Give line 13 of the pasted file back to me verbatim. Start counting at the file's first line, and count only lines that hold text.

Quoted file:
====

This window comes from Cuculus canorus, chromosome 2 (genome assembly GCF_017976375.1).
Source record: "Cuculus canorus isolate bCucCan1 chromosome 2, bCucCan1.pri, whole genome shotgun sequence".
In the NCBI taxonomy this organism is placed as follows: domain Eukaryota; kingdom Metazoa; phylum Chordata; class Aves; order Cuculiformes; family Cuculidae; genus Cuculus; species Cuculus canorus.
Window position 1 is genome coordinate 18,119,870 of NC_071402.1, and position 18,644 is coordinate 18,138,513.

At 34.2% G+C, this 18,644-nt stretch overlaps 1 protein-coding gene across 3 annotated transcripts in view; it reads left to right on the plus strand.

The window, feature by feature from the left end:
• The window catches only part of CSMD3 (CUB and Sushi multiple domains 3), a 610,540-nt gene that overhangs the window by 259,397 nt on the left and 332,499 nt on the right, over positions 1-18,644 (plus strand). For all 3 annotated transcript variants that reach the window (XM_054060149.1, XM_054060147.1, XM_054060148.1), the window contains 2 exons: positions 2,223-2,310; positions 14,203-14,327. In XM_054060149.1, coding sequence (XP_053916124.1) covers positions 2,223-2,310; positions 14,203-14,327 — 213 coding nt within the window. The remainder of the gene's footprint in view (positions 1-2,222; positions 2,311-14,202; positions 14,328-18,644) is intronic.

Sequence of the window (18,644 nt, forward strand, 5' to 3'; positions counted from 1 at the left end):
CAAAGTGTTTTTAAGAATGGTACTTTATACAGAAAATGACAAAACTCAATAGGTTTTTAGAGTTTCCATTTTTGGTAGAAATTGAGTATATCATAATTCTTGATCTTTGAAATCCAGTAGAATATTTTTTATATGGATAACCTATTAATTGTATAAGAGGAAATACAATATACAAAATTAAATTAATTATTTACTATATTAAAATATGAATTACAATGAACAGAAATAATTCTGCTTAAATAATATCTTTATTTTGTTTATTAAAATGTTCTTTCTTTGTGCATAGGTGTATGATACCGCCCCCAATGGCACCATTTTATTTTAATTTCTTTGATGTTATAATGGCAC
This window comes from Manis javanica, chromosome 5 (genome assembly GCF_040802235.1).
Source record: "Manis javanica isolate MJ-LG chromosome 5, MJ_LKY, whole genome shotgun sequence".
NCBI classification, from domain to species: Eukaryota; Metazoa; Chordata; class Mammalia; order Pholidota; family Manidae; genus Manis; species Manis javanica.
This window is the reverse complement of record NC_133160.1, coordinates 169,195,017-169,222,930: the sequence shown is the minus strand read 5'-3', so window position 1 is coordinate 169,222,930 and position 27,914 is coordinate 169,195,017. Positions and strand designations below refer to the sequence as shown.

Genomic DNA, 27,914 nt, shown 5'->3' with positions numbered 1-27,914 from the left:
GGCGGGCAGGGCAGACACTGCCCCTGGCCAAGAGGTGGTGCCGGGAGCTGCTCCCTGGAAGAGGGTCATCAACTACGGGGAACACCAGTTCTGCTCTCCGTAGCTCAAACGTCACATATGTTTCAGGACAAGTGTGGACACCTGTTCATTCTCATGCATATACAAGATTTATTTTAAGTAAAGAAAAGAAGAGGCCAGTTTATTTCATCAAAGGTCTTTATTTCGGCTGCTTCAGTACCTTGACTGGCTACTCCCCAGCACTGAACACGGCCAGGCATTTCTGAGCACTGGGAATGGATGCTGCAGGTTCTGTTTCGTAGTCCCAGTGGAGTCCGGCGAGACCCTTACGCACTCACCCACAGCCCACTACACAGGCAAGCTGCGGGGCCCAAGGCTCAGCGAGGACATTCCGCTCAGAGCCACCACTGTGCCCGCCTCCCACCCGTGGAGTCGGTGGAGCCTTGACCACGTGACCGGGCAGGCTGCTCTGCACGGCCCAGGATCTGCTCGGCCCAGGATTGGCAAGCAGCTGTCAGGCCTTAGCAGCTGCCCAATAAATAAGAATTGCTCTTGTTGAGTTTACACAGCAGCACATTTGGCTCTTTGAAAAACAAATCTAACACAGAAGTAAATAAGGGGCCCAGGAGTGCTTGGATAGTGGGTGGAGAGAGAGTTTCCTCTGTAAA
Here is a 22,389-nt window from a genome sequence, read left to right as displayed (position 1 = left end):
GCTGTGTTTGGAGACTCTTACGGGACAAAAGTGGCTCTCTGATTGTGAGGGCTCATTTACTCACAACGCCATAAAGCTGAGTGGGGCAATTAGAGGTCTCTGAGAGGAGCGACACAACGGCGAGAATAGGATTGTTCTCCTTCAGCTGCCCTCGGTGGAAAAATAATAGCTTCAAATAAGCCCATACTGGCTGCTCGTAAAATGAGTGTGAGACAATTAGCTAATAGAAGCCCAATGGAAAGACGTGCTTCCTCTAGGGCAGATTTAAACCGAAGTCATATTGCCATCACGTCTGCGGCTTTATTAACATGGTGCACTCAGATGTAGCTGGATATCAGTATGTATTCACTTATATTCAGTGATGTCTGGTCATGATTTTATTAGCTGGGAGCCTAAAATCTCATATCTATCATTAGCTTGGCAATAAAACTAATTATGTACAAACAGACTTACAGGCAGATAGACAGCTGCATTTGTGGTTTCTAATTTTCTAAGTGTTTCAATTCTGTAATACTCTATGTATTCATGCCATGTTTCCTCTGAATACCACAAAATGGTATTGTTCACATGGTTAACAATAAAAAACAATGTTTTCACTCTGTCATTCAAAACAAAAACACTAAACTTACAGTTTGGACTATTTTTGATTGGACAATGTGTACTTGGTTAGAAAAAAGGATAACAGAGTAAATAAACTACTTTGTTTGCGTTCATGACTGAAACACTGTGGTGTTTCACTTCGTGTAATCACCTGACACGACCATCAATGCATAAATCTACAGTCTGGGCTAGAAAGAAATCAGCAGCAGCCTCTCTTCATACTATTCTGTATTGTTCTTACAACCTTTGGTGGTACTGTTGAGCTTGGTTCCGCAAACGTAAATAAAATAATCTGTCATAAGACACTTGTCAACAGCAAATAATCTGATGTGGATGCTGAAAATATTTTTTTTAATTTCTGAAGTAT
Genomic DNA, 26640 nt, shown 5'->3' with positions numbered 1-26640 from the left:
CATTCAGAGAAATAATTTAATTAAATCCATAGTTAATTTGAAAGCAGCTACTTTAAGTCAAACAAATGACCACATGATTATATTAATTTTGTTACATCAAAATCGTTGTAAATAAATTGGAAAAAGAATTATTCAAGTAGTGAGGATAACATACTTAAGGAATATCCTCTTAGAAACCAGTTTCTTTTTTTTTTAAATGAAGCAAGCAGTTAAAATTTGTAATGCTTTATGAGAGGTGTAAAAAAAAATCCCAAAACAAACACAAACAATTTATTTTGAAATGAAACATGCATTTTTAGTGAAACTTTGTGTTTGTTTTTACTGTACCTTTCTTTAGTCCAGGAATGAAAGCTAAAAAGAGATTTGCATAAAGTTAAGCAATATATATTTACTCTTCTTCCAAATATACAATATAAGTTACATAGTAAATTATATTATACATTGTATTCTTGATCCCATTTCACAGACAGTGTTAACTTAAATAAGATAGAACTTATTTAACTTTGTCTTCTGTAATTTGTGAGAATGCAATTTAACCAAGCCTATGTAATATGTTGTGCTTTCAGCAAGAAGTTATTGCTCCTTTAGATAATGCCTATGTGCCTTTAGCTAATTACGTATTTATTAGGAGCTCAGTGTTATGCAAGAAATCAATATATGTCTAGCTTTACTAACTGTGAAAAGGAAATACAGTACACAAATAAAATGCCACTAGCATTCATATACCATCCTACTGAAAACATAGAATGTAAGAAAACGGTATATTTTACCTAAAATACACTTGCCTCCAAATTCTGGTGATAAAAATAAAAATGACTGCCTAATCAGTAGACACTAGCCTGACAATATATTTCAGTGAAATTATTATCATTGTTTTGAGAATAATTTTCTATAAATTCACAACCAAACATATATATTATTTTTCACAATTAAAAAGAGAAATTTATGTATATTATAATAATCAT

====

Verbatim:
This window is the reverse complement of record NC_133160.1, coordinates 169,195,017-169,222,930: the sequence shown is the minus strand read 5'-3', so window position 1 is coordinate 169,222,930 and position 27,914 is coordinate 169,195,017. Positions and strand designations below refer to the sequence as shown.